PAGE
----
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Complain whilst on board? Have any of you seen the film 'Anger Management'? Those that have will remember the scenario where the guy (Adam Sandler) is eventually done for air-rage when all he was trying to do was get a headset for the movie. Hilarious but scary when you see how the scenario unfolds in the movie.

Now, consider the American Airlines flight in question. Whatever the good intentions of the pilot concerned, he had no right to try and dictate what the fare paying passengers should or should not discuss, especially religion! I would imagine that the pilot will be referred for psychiatric assessment (or re-assessment) if he has any intention of keeping his job.

The SLF expect a safe, professional, worry free flight. It would seem that in this case they had a lot to think about and no doubt for many of them a cringingly embarrasing time with no choice but to listen to the brainwashing attempts by an evangalist who literally had their destiny in his hands.

Tea and buiscits with hat on (and no tea and buiscits) with the Chief Pilot was probably the order of the day for this captain (for now).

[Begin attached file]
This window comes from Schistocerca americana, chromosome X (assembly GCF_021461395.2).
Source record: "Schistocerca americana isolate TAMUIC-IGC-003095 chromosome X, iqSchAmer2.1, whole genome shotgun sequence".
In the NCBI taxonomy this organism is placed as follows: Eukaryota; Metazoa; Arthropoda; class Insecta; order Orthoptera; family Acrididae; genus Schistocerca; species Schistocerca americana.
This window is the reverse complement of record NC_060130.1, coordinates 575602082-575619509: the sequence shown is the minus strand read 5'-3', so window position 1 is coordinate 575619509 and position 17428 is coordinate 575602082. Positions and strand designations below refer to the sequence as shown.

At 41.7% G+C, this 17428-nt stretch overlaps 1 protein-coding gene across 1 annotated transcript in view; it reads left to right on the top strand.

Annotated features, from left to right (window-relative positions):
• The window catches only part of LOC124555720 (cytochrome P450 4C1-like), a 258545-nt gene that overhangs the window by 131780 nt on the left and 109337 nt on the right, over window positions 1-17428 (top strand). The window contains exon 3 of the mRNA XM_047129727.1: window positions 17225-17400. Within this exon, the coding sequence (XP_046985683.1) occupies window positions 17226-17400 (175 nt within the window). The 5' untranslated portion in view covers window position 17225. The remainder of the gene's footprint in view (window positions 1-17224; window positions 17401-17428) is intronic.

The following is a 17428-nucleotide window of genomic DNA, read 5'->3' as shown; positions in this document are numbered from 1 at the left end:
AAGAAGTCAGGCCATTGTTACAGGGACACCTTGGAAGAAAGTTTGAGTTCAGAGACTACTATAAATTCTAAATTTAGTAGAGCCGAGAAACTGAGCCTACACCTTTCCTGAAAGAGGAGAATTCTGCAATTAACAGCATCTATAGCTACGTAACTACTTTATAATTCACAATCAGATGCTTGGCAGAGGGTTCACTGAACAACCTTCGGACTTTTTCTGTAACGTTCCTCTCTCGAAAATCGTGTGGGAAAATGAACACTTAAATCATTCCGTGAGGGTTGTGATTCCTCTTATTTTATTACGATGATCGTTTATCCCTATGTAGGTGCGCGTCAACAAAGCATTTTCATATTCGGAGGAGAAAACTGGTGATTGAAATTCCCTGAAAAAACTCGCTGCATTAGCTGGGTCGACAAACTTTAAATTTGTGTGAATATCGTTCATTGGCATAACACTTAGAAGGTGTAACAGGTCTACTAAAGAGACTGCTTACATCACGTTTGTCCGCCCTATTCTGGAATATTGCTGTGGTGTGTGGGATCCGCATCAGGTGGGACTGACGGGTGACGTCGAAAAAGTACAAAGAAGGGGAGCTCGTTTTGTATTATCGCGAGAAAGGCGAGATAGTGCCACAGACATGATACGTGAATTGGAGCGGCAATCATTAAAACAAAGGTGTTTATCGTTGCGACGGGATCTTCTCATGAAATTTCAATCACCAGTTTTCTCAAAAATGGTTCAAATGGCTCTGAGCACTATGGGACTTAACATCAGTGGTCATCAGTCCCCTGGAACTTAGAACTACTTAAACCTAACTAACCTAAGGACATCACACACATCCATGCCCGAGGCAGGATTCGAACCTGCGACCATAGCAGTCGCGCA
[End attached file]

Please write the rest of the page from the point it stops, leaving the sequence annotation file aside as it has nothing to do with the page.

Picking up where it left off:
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Old 9th Feb 2004, 10:09
  #33 (permalink)  
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The desire of Christians to spread the Gospel is quite understandable, but one has to pick the proper venues.

It's seems rather obvious the Captain involved was deeply touched and otherwise affected by his missionary trip the previous week (a proverbial "religious experience"), and I'm sure he's undoubtedly a nice fellow, but his use of the left seat as a pulpit for even a basic broaching of any religious topic (of any faith) was both ill-advised and unprofessional.

Sacking him (as some others have advocated) I think is pretty harsh, and it'd be my hope that he be given some time off (perhaps with counseling) to search for (and hopefully find) that best balance between personal belief and knowing where/when to espouse it.
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Old 9th Feb 2004, 10:56
  #34 (permalink)